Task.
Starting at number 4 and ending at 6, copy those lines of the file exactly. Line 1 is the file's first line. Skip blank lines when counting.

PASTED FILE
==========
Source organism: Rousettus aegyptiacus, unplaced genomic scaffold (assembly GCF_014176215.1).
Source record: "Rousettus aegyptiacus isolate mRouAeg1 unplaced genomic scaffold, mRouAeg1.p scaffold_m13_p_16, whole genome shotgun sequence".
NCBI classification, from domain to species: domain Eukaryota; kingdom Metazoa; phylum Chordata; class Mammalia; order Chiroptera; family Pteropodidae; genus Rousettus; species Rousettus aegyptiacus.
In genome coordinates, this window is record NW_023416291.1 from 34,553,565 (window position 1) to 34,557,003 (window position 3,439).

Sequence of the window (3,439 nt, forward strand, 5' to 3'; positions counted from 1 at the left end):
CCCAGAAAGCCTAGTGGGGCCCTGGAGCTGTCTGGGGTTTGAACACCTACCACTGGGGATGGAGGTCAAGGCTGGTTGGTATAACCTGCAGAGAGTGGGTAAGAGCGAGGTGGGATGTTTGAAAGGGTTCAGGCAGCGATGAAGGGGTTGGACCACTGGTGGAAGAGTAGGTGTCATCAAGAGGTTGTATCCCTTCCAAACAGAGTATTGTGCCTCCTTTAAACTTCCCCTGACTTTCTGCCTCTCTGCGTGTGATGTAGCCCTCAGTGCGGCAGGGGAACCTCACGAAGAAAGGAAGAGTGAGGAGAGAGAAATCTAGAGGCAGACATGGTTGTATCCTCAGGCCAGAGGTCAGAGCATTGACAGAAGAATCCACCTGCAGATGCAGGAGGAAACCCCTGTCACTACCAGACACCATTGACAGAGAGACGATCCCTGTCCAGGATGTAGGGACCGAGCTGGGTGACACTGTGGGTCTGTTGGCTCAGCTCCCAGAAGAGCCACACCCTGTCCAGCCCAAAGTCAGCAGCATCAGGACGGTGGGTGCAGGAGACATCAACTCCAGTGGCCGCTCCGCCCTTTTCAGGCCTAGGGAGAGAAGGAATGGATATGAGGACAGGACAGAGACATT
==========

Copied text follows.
In genome coordinates, this window is record NW_023416291.1 from 34,553,565 (window position 1) to 34,557,003 (window position 3,439).

Sequence of the window (3,439 nt, forward strand, 5' to 3'; positions counted from 1 at the left end):
CCCAGAAAGCCTAGTGGGGCCCTGGAGCTGTCTGGGGTTTGAACACCTACCACTGGGGATGGAGGTCAAGGCTGGTTGGTATAACCTGCAGAGAGTGGGTAAGAGCGAGGTGGGATGTTTGAAAGGGTTCAGGCAGCGATGAAGGGGTTGGACCACTGGTGGAAGAGTAGGTGTCATCAAGAGGTTGTATCCCTTCCAAACAGAGTATTGTGCCTCCTTTAAACTTCCCCTGACTTTCTGCCTCTCTGCGTGTGATGTAGCCCTCAGTGCGGCAGGGGAACCTCACGAAGAAAGGAAGAGTGAGGAGAGAGAAATCTAGAGGCAGACATGGTTGTATCCTCAGGCCAGAGGTCAGAGCATTGACAGAAGAATCCACCTGCAGATGCAGGAGGAAACCCCTGTCACTACCAGACACCATTGACAGAGAGACGATCCCTGTCCAGGATGTAGGGACCGAGCTGGGTGACACTGTGGGTCTGTTGGCTCAGCTCCCAGAAGAGCCACACCCTGTCCAGCCCAAAGTCAGCAGCATCAGGACGGTGGGTGCAGGAGACATCAACTCCAGTGGCCGCTCCGCCCTTTTCAGGCCTAGGGAGAGAAGGAATGGATATGAGGACAGGACAGAGACATT